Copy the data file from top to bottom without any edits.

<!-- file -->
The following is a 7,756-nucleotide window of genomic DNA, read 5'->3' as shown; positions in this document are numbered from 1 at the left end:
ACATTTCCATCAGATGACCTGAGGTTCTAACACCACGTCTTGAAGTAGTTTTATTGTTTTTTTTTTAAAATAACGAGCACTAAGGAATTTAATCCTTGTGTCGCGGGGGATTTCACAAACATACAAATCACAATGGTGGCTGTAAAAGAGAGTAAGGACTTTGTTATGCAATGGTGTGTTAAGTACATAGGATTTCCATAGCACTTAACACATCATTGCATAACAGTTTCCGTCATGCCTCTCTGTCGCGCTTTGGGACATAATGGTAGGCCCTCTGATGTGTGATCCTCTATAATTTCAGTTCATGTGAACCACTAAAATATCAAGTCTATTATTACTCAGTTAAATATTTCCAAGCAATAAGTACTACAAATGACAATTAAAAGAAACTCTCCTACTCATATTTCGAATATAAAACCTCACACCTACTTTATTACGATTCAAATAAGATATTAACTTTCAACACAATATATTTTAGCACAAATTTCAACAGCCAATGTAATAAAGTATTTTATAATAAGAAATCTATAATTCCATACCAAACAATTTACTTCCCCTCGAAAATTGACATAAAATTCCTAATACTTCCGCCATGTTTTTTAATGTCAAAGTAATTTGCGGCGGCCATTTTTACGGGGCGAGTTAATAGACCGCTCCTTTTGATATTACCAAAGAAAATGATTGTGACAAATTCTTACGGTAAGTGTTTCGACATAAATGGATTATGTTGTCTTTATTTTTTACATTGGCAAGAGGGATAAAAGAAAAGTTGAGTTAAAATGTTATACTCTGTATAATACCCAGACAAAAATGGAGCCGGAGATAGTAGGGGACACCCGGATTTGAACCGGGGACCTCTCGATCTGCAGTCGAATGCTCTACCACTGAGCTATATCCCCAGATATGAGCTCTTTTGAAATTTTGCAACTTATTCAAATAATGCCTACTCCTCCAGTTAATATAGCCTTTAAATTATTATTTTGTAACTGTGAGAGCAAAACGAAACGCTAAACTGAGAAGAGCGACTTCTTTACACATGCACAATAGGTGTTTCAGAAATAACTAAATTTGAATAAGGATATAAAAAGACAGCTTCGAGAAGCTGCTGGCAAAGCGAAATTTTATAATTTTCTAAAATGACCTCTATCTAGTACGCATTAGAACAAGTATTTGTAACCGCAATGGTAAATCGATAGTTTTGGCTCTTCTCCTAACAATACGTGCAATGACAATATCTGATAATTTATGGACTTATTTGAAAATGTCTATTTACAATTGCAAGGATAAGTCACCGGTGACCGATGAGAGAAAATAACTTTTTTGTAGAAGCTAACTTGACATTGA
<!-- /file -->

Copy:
The following is a 7,756-nucleotide window of genomic DNA, read 5'->3' as shown; positions in this document are numbered from 1 at the left end:
ACATTTCCATCAGATGACCTGAGGTTCTAACACCACGTCTTGAAGTAGTTTTATTGTTTTTTTTTTAAAATAACGAGCACTAAGGAATTTAATCCTTGTGTCGCGGGGGATTTCACAAACATACAAATCACAATGGTGGCTGTAAAAGAGAGTAAGGACTTTGTTATGCAATGGTGTGTTAAGTACATAGGATTTCCATAGCACTTAACACATCATTGCATAACAGTTTCCGTCATGCCTCTCTGTCGCGCTTTGGGACATAATGGTAGGCCCTCTGATGTGTGATCCTCTATAATTTCAGTTCATGTGAACCACTAAAATATCAAGTCTATTATTACTCAGTTAAATATTTCCAAGCAATAAGTACTACAAATGACAATTAAAAGAAACTCTCCTACTCATATTTCGAATATAAAACCTCACACCTACTTTATTACGATTCAAATAAGATATTAACTTTCAACACAATATATTTTAGCACAAATTTCAACAGCCAATGTAATAAAGTATTTTATAATAAGAAATCTATAATTCCATACCAAACAATTTACTTCCCCTCGAAAATTGACATAAAATTCCTAATACTTCCGCCATGTTTTTTAATGTCAAAGTAATTTGCGGCGGCCATTTTTACGGGGCGAGTTAATAGACCGCTCCTTTTGATATTACCAAAGAAAATGATTGTGACAAATTCTTACGGTAAGTGTTTCGACATAAATGGATTATGTTGTCTTTATTTTTTACATTGGCAAGAGGGATAAAAGAAAAGTTGAGTTAAAATGTTATACTCTGTATAATACCCAGACAAAAATGGAGCCGGAGATAGTAGGGGACACCCGGATTTGAACCGGGGACCTCTCGATCTGCAGTCGAATGCTCTACCACTGAGCTATATCCCCAGATATGAGCTCTTTTGAAATTTTGCAACTTATTCAAATAATGCCTACTCCTCCAGTTAATATAGCCTTTAAATTATTATTTTGTAACTGTGAGAGCAAAACGAAACGCTAAACTGAGAAGAGCGACTTCTTTACACATGCACAATAGGTGTTTCAGAAATAACTAAATTTGAATAAGGATATAAAAAGACAGCTTCGAGAAGCTGCTGGCAAAGCGAAATTTTATAATTTTCTAAAATGACCTCTATCTAGTACGCATTAGAACAAGTATTTGTAACCGCAATGGTAAATCGATAGTTTTGGCTCTTCTCCTAACAATACGTGCAATGACAATATCTGATAATTTATGGACTTATTTGAAAATGTCTATTTACAATTGCAAGGATAAGTCACCGGTGACCGATGAGAGAAAATAACTTTTTTGTAGAAGCTAACTTGACATTGA